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I have a web service deployed on a server instance. On the same instance, we also have a webapp which consumes this web service and is a front-end to the end user.

Since both are on the same server instance and the communication is local, I was wondering whether or not using HTTPS will be an overhead?

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up vote 1 down vote accepted

Yes, in the same server HTTPS just adds overhead. Can communicate over HTTP

If the web service server instance is not exposed to outside world, you can completely disable HTTPS listener.

If this web service server is exposed to outside world, then you can write a filter in which redirects the http request coming from outside to https.

This is how the filter looks:

public void doFilter(ServletRequest servletRequest, ServletResponse servletResponse, FilterChain filterChain) throws IOException, ServletException
    HttpServletRequest httpRequest = (HttpServletRequest) servletRequest;
    HttpServletResponse httpResponse = (HttpServletResponse) servletResponse;        
    if(httpRequest.isSecure() || isHostAllowed(servletRequest.getRemoteHost()) ){
        filterChain.doFilter(servletRequest, servletResponse);
    } else{
        String url  = "https://"+servletRequest.getServerName() + "/" + httpRequest.getRequestURI();
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Its actually exposed to outside world. I think we need to figure out a way to allow HTTP for local calls and HTTPS for others. – Nikhil Patil Dec 28 '11 at 8:16
You just have to make http request from the caller. Thats it. – Ramesh PVK Dec 28 '11 at 9:52
Hey, modified my answer. – Ramesh PVK Dec 28 '11 at 9:54
Thanks! Ok, Do you mean that we have to write a Filter which implements javax.servlet.Filter interface or the <security-constraint> tag in the web.xml can be configured to do that? Since we need to redirect to HTTPS only if its coming from outside.. – Nikhil Patil Dec 28 '11 at 10:02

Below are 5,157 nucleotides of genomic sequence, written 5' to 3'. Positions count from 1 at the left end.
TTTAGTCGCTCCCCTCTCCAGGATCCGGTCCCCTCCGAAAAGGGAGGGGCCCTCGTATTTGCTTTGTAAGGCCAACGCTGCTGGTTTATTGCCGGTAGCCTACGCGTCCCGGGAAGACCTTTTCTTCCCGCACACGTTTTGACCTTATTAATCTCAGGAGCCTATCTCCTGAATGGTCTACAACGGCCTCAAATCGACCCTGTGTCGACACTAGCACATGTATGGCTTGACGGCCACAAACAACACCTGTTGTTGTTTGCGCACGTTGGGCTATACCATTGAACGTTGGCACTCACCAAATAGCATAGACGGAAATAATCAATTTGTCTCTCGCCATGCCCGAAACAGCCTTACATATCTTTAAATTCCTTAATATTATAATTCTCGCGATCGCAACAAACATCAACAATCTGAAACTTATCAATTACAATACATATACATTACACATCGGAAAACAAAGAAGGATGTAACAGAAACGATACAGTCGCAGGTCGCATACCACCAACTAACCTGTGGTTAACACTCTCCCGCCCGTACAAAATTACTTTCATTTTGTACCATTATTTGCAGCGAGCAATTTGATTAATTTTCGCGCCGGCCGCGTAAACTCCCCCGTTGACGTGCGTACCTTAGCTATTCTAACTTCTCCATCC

We need to write filter implementing javax.servlet.Filter. Which allows requests coming on HTTP and from local machine(can be identified using HttpServletRequest.getRemoteHost()). Else, redirect the request to HTTPS port. – Ramesh PVK Dec 28 '11 at 10:26

If your web service is "local" to the box i.e. not public facing and bound to the loopback interface (or more like, a local network interface), using HTTPS would be a considerable overhead with no justification for obvious reasons (since it needs to do "more" work).

We have a similar architecture but instead of using HTTP, we use RMI for better performance. It provides binary transfer as opposed to a text protocol and not to mention the auto marshalling-unmarshalling which comes for free. If you are worried about portability, using another efficient protocol like protobuffers might help things in the long run. Though I'm sure these things don't apply in your case given that you don't mention anything about moving away from HTTP service.

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Thanks! And thats right Sanjay, we don't have a choice of moving away from HTTP cause we have a variety of clients which support only HTTP :) – Nikhil Patil Dec 28 '11 at 8:15

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